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Sen. Sanders speaks on education in America in Columbia, SC before a large crowd including union members

US Sen. Bernie Sanders of Vermont, longtime known for his pro-labor stance, spoke several times in Columbia, SC, meeting with union leaders and supporters. Sanders indicated that he was open to a possible presidential bid in 2016 but stopped short of saying what ticket he would run on. Sanders has been counted as a Democrat for the purposes of committee assignments but does not belong to a formal political party and appears as an independent on the ballot. He did indicate during a question and answer period that running as a Democrat was not out of the question. Sanders chairs the Senate Committee on Veteran's Affairs and had been in Charlotte the day before receiving the prestigious Patriot Award from the American Legion during that organization's national convention. Read more >>>

It's pretty frustrating seeing all the headlines that claim the economy is alive and kicking. Sure, there is economic growth and a steady increase in jobs, but what kind of jobs are we talking about exactly? Well, they aren't the kind of jobs we think of first when it comes to steady, middle-class jobs. No big surprise here, low-wage service sector jobs like those in the fast-food industry are seeing the biggest gains. Bryce Covert at The New Republic has a nice summary of what America's workers are up against when it comes to wages. Read more >>>

When President Barack Obama first announced his candidacy for president, he said: “I am running in this race because of what Dr. Martin Luther King Jr. called ‘the fierce urgency of now.’ Because I believe that there’s such a thing as being too late. And that hour is almost upon us.” Like Dr. King, our president was calling on America to make real the promises of our democracy. That fierce urgency of now is here for thousands of refugee children from Central America. I know many of these kids’ stories because it is my story, too. Read more >>>

The SC AFL-CIO were among those participating in the Annual Spring Meeting of the SC Progressive Network, which deals with issues affecting working families around the state. The event was held in a local union hall near Columbia. Around 80 activists from across the state spent a recent Saturday debating and refining strategies for the rest of the year. Continuing the Network's strategic focus on the state's refusal to accept Medicaid funding, and the generally sad state of democracy in South Carolina, they are preparing tools that can be used to organize efforts in local areas. They can now map the location of registered, inactive and unregistered voters by neighborhood who have been denied Medicaid coverage. Read more >>>

More than 40 protesters stood on busy roads in Charleston (Thursday 5/15/14) calling for a $15 minimum wage.  A 6am demonstration took place in front of a Burger King, and one later that morning was conducted in front of a McDonalds(check out the SC AFL-CIO on Facebook for a collection of photos!)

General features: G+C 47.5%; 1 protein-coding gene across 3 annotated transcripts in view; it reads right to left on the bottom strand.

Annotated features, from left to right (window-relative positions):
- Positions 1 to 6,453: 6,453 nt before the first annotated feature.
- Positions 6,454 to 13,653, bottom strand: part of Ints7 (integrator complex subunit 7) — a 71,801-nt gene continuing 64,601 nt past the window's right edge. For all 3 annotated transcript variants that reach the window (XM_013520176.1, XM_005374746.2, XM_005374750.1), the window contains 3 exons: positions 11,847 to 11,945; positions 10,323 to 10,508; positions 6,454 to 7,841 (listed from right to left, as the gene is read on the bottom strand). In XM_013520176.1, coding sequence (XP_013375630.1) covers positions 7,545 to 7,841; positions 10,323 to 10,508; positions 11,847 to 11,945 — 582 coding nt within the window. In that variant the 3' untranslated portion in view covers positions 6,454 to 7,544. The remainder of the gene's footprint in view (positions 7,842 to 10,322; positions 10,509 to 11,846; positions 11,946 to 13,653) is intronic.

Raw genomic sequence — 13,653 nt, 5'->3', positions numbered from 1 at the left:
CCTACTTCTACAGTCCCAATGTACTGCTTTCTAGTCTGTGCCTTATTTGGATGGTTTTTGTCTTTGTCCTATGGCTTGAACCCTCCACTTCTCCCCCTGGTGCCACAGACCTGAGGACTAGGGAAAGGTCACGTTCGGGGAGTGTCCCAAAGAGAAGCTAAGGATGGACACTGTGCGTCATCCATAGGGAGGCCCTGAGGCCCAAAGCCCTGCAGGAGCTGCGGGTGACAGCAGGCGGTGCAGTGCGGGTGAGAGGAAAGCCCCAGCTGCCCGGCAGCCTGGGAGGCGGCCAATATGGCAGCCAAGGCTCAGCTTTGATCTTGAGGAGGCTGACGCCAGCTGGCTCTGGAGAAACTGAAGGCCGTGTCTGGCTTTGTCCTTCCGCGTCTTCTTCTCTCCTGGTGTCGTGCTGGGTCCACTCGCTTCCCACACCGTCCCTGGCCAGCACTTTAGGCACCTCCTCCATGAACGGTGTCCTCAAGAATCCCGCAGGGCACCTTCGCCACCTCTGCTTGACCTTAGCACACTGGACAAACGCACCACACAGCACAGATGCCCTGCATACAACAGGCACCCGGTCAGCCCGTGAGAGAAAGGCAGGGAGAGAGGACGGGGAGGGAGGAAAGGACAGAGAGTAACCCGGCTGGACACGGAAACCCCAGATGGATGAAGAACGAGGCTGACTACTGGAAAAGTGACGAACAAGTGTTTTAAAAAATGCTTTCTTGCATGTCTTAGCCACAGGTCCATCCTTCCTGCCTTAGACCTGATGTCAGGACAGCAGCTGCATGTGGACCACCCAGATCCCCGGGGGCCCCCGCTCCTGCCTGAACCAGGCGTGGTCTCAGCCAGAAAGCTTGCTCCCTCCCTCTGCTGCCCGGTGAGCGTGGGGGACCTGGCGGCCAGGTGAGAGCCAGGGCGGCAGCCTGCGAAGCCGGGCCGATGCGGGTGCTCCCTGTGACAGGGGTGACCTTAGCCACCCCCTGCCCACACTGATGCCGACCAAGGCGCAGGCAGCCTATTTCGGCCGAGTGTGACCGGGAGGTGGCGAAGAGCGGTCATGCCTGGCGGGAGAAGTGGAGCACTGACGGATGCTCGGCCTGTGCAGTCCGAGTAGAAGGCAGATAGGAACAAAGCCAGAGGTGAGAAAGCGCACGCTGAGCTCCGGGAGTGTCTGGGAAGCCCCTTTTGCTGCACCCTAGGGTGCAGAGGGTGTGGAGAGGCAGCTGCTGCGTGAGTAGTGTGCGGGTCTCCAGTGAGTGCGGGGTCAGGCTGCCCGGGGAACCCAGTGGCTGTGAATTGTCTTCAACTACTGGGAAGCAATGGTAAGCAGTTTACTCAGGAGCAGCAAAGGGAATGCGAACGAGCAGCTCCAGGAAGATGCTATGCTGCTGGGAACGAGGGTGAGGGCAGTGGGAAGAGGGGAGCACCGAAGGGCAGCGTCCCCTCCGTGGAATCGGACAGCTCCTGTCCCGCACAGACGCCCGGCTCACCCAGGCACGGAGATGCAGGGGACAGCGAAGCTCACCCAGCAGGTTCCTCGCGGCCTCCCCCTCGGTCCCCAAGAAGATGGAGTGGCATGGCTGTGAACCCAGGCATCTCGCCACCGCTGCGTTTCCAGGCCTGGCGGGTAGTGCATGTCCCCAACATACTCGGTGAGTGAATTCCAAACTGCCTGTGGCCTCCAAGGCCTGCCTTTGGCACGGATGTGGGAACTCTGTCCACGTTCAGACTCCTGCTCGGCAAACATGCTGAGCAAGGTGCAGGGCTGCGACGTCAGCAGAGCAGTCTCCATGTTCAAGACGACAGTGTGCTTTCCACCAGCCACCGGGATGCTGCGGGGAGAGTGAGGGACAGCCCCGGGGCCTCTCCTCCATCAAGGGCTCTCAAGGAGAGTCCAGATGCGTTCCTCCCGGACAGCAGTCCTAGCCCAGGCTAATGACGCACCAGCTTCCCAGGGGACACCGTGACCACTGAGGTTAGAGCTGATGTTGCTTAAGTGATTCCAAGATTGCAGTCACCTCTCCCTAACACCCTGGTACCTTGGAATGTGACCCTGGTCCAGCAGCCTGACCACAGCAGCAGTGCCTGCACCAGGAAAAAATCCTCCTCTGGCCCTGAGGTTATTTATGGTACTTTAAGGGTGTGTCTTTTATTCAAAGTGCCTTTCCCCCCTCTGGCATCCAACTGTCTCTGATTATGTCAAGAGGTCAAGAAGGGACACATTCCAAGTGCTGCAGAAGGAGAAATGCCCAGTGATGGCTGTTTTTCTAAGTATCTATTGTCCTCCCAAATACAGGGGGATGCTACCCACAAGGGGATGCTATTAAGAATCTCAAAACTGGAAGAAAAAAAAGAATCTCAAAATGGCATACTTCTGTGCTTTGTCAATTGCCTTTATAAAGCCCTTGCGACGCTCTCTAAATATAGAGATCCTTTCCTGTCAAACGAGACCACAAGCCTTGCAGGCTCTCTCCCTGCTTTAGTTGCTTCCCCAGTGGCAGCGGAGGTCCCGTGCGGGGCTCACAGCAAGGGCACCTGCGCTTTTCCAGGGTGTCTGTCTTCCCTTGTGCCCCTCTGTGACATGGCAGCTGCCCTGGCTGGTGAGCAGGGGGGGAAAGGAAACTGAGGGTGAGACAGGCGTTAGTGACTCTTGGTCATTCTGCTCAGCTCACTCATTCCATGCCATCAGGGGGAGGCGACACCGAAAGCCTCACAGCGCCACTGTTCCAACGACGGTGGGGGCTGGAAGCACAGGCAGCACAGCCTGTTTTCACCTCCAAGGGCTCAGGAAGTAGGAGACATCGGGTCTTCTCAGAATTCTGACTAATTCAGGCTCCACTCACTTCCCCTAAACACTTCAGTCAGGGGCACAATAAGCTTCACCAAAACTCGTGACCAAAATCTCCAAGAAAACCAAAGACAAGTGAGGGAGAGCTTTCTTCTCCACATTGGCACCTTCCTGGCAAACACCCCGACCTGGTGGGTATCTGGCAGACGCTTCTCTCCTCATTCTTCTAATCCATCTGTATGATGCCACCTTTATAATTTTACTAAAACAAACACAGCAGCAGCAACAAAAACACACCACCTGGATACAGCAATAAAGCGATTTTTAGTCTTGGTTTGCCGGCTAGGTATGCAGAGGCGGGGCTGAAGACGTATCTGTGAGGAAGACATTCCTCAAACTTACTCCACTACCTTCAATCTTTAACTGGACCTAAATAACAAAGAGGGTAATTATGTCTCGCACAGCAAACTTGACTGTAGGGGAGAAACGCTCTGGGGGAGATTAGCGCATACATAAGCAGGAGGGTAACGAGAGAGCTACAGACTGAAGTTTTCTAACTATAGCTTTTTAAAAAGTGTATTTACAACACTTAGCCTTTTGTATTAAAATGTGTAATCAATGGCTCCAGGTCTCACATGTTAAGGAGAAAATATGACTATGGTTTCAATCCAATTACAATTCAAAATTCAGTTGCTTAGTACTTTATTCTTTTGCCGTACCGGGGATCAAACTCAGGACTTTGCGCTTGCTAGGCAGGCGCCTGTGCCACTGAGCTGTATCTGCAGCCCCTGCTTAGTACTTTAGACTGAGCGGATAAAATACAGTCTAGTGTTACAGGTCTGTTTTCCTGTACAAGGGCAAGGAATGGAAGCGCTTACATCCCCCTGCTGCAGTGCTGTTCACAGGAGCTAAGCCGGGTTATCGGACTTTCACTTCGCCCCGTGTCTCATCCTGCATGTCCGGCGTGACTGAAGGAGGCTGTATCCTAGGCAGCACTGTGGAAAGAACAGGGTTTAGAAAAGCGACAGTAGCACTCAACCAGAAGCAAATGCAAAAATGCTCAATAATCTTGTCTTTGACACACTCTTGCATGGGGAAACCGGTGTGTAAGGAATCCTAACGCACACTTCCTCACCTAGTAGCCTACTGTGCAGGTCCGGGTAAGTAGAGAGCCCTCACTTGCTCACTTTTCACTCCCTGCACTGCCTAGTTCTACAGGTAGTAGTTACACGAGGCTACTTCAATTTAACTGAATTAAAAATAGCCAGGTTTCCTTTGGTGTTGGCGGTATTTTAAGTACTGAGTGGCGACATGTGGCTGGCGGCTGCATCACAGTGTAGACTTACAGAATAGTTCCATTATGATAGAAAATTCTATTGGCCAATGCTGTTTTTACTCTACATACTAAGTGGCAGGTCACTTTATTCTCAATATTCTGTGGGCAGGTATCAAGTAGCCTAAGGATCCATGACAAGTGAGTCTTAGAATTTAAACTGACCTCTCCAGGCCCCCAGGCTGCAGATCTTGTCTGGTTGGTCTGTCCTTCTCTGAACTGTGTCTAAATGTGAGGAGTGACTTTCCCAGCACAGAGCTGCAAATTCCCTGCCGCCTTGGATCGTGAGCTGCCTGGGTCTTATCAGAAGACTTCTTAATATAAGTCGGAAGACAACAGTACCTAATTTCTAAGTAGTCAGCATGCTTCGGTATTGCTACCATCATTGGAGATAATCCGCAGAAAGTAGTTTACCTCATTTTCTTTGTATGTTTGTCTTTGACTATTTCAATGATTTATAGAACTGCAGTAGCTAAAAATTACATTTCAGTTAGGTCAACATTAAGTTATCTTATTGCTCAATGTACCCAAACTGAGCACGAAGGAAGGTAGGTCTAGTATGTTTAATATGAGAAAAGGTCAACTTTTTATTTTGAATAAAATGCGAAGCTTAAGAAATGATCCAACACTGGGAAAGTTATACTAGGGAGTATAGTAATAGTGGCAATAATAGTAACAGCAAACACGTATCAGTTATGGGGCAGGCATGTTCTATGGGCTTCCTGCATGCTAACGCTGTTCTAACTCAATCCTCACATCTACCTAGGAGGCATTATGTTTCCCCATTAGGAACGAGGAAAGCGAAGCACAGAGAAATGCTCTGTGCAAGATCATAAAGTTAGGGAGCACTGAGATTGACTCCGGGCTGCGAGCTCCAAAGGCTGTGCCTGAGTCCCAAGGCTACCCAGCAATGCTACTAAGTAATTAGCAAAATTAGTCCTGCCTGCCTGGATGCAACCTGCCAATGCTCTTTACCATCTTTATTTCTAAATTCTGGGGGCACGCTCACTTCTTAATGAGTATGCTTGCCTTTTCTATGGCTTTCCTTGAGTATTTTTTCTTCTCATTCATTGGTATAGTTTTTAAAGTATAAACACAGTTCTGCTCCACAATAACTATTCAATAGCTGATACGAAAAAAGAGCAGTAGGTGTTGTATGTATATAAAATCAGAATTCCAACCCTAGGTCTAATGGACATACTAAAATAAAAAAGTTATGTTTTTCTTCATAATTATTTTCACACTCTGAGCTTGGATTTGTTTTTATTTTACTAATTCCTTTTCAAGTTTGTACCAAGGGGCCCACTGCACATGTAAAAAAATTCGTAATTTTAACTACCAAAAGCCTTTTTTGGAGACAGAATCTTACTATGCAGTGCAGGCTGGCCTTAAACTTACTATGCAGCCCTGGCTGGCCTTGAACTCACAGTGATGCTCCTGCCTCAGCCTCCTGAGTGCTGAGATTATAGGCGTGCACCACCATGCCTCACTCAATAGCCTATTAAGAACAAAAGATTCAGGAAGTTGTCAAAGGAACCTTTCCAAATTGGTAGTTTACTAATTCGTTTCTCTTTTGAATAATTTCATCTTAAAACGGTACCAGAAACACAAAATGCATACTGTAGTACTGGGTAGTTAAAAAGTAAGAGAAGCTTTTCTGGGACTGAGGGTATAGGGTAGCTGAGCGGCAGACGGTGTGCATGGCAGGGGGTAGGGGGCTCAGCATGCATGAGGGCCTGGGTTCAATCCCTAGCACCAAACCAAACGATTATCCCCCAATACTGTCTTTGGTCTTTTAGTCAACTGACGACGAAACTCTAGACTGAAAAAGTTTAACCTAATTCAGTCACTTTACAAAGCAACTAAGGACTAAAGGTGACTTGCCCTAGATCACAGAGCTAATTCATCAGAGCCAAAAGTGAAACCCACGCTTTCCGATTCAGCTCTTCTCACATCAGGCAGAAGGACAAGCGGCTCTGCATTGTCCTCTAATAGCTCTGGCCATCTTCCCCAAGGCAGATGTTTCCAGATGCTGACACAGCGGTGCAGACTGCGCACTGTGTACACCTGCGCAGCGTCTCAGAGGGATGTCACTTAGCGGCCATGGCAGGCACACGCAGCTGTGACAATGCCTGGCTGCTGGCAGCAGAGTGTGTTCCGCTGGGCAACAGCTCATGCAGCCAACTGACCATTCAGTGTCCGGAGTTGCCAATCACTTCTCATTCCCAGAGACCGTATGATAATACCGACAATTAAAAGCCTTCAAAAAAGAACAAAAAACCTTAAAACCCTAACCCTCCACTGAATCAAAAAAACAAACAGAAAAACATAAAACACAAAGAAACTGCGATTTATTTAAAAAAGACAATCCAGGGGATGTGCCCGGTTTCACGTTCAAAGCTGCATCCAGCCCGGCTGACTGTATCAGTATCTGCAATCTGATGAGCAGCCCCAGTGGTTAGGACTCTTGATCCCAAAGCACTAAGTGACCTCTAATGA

Delegates flocked from around South Carolina for the state's annual Democratic Convention held in Coluimbia.  It was kicked off by the annual Jefferson Jackson Dinner Friday night, as well as Congressman Clyburn's World Famous Fish Fry, which has become an institution over the years.   Read more >>>

 Check this out !!

Check out this story from Live5 News!!

click here

 US Senator Bernie Sanders and congressional hopeful Gloria Bromell Tinubu addressed a large crowd in Charleston, calling for fair wages for working people, and issuing a call to arms against conservative big business forces that may require a wake up from the “American Dream.” Sanders, a Vermont senator, is the longest-serving independent in congressional history. He said that the US middle class is quickly disappearing. He said workers are producing more, earning much less, and that people are getting really angry. Read more >>>

 It's not a recognized holiday for many, and you won't see it on most calendars.

But this year marks the 25th anniversary of Workers Memorial Day in the United States. It is also the 43th anniversary of the Occupational Safety and Health Administration (OSHA) and the right of every worker to a safe job. This is a hats off, a Thank You, to all those workers, over the decades and throughout the centuries, who have paid the ultimate price, just trying to support their families. Workplace fatalities and injuries have declined, but that progress isn't due purely to the OSHA law.

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Here's Gov. Haley expressing her love for the labor movement, SC Auto Summit in Greenville.  View Interview

 Labor delegates came from around the state for the SC AFL-CIO's annual Legislative Conference held at the organization's conference center, endorsing candidates for congressional races as well as those running for state offices and local house districts. Approximately 40 attendees also heard from a day-full of speakers concerning political issues.